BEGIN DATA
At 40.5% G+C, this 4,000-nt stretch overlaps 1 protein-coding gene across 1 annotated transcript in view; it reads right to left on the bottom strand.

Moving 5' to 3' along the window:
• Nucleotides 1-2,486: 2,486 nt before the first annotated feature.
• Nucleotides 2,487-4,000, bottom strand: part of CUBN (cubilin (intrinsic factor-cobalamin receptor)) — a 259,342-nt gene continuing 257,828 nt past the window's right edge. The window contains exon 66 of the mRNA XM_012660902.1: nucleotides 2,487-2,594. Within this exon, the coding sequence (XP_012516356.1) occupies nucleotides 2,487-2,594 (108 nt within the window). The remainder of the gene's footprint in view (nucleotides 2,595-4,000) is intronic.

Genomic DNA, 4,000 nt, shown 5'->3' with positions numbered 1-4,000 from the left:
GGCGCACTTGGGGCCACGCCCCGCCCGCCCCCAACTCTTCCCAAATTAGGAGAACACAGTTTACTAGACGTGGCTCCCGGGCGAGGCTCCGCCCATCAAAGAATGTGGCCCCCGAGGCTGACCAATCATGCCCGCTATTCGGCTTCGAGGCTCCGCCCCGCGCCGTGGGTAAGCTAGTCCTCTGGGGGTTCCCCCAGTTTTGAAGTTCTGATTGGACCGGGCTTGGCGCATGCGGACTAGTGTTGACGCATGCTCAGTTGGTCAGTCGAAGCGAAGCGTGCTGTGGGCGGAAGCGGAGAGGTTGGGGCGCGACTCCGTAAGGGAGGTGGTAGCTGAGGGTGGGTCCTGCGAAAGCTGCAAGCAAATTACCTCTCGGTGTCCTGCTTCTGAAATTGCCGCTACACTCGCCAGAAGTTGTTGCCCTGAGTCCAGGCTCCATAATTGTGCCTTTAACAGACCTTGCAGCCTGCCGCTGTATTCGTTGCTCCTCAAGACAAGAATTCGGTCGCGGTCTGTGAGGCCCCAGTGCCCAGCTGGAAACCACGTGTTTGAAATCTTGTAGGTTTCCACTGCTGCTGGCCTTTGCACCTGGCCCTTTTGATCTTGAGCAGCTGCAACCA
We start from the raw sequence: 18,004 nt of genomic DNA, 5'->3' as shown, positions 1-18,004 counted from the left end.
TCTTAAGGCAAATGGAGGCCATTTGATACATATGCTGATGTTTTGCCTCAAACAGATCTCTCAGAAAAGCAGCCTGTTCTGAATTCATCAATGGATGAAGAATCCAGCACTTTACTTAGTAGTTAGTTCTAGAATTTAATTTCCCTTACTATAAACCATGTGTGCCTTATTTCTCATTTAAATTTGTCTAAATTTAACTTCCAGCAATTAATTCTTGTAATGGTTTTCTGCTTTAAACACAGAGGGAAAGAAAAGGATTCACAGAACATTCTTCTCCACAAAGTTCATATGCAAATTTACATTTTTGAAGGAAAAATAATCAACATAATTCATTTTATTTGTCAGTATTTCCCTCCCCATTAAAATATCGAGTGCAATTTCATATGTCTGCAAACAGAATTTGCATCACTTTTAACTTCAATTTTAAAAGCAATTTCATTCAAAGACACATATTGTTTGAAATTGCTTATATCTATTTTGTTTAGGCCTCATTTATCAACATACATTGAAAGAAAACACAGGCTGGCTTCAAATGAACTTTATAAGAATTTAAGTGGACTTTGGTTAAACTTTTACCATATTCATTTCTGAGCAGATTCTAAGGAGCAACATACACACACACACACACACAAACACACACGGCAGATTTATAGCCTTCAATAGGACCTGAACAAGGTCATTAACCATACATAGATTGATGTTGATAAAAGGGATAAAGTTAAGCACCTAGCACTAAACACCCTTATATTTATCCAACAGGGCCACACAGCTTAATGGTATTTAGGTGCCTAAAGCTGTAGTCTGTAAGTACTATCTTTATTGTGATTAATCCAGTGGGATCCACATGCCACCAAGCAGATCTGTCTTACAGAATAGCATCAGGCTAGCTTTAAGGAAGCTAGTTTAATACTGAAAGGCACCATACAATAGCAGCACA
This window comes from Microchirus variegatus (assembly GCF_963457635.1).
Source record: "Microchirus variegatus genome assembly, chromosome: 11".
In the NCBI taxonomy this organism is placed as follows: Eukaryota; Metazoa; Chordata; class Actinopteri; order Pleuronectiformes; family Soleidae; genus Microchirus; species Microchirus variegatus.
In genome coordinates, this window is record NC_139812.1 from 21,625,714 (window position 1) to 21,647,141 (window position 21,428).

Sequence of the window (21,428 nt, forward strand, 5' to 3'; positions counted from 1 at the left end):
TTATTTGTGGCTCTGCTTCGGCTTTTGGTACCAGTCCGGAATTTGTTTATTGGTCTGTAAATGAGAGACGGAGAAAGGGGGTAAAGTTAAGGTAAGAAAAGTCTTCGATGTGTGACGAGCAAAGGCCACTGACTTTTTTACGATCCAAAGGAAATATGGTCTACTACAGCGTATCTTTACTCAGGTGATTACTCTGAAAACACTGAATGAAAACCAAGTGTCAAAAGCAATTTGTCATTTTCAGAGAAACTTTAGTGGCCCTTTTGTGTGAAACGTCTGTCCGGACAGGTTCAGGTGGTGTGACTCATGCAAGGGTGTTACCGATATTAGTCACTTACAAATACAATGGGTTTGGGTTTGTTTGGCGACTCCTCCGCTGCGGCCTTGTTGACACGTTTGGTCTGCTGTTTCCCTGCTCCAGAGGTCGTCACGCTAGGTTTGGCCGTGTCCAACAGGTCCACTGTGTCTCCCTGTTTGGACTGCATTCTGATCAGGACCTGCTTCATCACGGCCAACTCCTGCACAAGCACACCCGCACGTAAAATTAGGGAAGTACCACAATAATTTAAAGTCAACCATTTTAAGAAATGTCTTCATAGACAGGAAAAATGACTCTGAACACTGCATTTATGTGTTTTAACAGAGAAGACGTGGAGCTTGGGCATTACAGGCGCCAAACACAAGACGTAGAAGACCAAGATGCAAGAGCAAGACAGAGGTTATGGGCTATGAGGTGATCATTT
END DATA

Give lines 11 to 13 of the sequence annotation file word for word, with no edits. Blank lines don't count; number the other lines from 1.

In the NCBI taxonomy this organism is placed as follows: Eukaryota; Metazoa; Chordata; class Actinopteri; order Pleuronectiformes; family Soleidae; genus Microchirus; species Microchirus variegatus.
In genome coordinates, this window is record NC_139812.1 from 21,625,714 (window position 1) to 21,647,141 (window position 21,428).

Sequence of the window (21,428 nt, forward strand, 5' to 3'; positions counted from 1 at the left end):